Gillick knows how to keep O's blue


April 02, 1993|By KEN ROSENTHAL

Let me get this straight: The Toronto Blue Jays get fed up with a mistake-prone outfield prospect and trade him for a 70-RBI man. The Orioles get fed up with a mistake-prone outfield prospect and, after failing to trade him, make him a candidate to start Opening Day.

The divergent paths taken by Derek Bell and Luis Mercedes this week stand as Exhibit A in my choice of the Blue Jays over the Orioles to win the American League East. It doesn't matter that the teams are more evenly matched than at any point in recent memory. Pat Gillick will win the pennant for Toronto.

Gillick is the general manager who keeps finding ways to put his club out front. You'd never guess the Blue Jays and Orioles ranked 1-2 in home attendance last season. Gillick works for a corporate ownership committed to winning. The Orioles' Roland Hemond labors under a private owner who is in bankruptcy court.

It all could change the moment the Orioles are sold, but for now the front office remains handcuffed. Hemond couldn't sign a major free agent last winter, and was forced to choose between Craig Lefferts and Harold Baines in spending his final $1.1 million. What happens now if a starting pitcher gets hurt?

We know what Gillick would do: Make a trade. Yes, Toronto looks weaker after losing its closer, left fielder and designated hitter, two starting pitchers and the left side of its infield. But the replacements keep coming, and if the Jays' pitching indeed proves vulnerable, Gillick will simply find himself another David Cone.

His most recent trade fits the pattern. Two years ago, Bell and Mercedes finished 1-2 in the International League batting race. This week, Gillick traded Bell and minor-league outfielder Stoney Briggs for San Diego's Darrin Jackson. The Orioles tried peddling Mercedes to the Padres, but were offered borderline players in return.

Forget that Mercedes never could have brought Jackson, and now gets to remain with a team that seemingly didn't want him. The maddening part is that the Padres are giving their high-priced players away, and the Orioles can't get them. Oh, they did pluck Lefferts for one month last season. Unfortunately, Toronto got Cone from the New York Mets.

Cone's salary was $2 million more than Lefferts', but, according to the Elias Baseball Analyst, he made the investment pay off. The Blue Jays allowed 6.03 runs per game in August, the highest single-month mark in more than 50 years by a team that reached postseason play. Cone helped stabilize the entire pitching staff. He went only 4-3 for Toronto, but two of his losses were by 2-1 and 1-0 scores.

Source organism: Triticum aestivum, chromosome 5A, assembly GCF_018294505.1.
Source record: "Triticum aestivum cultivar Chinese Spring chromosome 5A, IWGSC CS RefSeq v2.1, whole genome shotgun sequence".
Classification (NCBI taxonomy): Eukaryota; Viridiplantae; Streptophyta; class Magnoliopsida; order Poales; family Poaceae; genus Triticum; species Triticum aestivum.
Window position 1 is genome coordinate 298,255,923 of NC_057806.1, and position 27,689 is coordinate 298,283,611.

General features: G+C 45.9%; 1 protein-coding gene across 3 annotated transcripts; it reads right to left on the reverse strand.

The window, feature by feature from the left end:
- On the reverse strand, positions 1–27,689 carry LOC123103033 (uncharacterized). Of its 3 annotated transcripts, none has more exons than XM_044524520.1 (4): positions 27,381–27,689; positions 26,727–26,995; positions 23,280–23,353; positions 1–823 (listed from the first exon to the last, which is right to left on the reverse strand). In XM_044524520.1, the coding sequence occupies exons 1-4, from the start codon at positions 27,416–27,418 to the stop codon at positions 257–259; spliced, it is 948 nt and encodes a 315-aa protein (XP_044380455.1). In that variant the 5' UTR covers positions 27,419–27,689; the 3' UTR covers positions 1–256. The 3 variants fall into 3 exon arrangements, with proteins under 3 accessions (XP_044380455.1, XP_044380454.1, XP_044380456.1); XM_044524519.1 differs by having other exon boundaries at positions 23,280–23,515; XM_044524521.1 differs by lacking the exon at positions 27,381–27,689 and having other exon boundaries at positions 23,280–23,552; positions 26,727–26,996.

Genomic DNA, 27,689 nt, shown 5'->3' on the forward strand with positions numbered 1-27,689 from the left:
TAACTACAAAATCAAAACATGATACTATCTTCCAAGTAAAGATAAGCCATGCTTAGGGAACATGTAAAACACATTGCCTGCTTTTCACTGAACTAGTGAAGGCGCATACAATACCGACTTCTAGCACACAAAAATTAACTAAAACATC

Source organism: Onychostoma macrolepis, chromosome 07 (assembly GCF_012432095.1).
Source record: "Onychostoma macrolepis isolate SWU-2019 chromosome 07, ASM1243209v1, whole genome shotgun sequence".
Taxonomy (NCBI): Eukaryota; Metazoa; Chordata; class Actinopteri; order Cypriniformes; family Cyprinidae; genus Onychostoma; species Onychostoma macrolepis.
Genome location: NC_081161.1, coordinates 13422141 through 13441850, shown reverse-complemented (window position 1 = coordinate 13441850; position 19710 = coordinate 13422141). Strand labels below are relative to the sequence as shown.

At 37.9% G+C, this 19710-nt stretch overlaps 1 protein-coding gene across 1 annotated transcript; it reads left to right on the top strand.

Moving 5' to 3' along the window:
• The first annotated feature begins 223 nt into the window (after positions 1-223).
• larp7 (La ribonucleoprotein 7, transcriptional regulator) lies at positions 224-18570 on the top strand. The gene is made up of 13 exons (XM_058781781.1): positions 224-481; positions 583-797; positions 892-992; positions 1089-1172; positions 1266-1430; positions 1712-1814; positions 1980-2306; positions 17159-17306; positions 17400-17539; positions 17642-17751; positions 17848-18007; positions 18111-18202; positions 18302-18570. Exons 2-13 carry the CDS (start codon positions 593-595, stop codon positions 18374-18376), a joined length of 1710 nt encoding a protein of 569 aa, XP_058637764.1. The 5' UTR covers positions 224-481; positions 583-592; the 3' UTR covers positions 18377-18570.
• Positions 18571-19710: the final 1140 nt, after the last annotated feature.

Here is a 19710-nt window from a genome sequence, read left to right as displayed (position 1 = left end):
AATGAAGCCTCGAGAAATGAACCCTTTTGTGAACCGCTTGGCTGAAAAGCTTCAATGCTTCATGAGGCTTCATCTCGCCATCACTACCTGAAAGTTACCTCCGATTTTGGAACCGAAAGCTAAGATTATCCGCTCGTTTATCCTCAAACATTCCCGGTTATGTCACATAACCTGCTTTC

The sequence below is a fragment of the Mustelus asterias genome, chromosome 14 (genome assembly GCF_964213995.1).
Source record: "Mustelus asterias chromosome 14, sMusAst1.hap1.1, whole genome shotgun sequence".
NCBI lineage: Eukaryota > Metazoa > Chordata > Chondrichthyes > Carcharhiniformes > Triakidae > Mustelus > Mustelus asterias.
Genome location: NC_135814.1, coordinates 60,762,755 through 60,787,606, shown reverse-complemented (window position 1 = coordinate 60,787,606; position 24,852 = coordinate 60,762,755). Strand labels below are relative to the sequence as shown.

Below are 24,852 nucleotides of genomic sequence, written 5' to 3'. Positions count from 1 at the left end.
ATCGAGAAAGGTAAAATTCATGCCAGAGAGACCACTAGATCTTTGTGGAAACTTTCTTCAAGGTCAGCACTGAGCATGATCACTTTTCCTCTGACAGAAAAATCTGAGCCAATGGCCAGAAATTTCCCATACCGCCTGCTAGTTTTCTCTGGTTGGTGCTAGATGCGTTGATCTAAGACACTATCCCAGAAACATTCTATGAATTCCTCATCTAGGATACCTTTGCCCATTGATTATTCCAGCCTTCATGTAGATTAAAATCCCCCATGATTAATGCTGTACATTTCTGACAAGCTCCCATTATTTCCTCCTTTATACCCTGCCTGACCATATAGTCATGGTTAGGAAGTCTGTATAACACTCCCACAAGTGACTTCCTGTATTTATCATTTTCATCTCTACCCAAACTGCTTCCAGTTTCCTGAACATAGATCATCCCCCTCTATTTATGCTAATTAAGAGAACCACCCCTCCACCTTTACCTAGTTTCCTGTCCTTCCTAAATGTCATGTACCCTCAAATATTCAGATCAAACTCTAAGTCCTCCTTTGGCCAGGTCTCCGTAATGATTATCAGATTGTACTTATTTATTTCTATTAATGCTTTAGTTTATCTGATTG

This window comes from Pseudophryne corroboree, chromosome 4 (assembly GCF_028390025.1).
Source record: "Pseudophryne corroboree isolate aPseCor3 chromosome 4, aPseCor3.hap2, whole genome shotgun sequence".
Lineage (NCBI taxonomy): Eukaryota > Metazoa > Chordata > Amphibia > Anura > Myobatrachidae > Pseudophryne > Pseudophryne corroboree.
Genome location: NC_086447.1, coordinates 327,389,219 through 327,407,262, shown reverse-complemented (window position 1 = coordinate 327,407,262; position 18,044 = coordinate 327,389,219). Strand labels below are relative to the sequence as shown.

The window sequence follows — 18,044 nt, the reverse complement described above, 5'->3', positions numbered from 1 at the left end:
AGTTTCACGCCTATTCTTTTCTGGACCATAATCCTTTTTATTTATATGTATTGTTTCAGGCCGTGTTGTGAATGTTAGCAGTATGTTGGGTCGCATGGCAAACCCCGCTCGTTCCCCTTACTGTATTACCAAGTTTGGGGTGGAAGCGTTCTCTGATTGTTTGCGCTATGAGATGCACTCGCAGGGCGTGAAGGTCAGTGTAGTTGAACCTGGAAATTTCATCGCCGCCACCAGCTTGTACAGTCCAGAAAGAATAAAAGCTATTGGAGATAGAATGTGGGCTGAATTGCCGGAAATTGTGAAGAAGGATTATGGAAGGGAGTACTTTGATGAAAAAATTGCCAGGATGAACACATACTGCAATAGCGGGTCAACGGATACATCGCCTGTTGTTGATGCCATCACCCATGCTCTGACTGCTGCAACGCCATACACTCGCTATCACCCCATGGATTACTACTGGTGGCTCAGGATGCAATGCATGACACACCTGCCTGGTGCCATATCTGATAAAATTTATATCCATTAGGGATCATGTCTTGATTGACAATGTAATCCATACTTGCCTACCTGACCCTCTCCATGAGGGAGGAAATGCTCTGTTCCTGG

Sure, the Blue Jays lost Cone as a free agent, but only after he won Game 2 of the American League playoffs and pitched six strong innings in the final game of the World Series. Lefferts, meanwhile, won only one of his five starts for the Orioles. As it turned out, the Orioles needed a hitter more than a pitcher, anyway.

Would a new owner change the equation? Possibly, if the sale is completed quickly, and the new owner recovers financially. The Orioles reportedly will be sold for $140 million -- a record price for a major-league franchise. What if this latest delay is resulting from Bill DeWitt's inability to meet that figure? If he gets the team, he might not have enough money left to run it effectively.

Then again, new owners in Houston, Seattle and San Francisco took bold stands in the free-agent market this winter. San Francisco, in fact, announced the signing of Barry Bonds to a $43.75 million contract four days before its new ownership was approved. Hemond presumably could act just as quickly, if he remained GM.

Here's the best-case scenario: The sale is completed later this month, the new ownership is willing to spend and the front office remains intact. The question then would become, can Hemond keep up with Gillick? It's anybody's guess, because in 20 years as a general manager, Hemond rarely has worked with abundant resources.

Gillick, meanwhile, has shed his "Stand Pat" image to become a trading demon, especially in the thick of a pennant race. He added Mike Flanagan in 1987, Mookie Wilson in '89, John Candelaria and Bud Black in '90, Tom Candiotti in '91 and Cone in '92. It's no accident the Blue Jays have won the division title three of the past four years.

Hemond countered with Keith Moreland in '89 and Lefferts in '92, and it wasn't nearly enough. Now he has built a team capable of winning the division, but only if everything goes right. Gillick operates with far greater margin for error. Until the Orioles start competing on the same playing field, he'll always have the edge.

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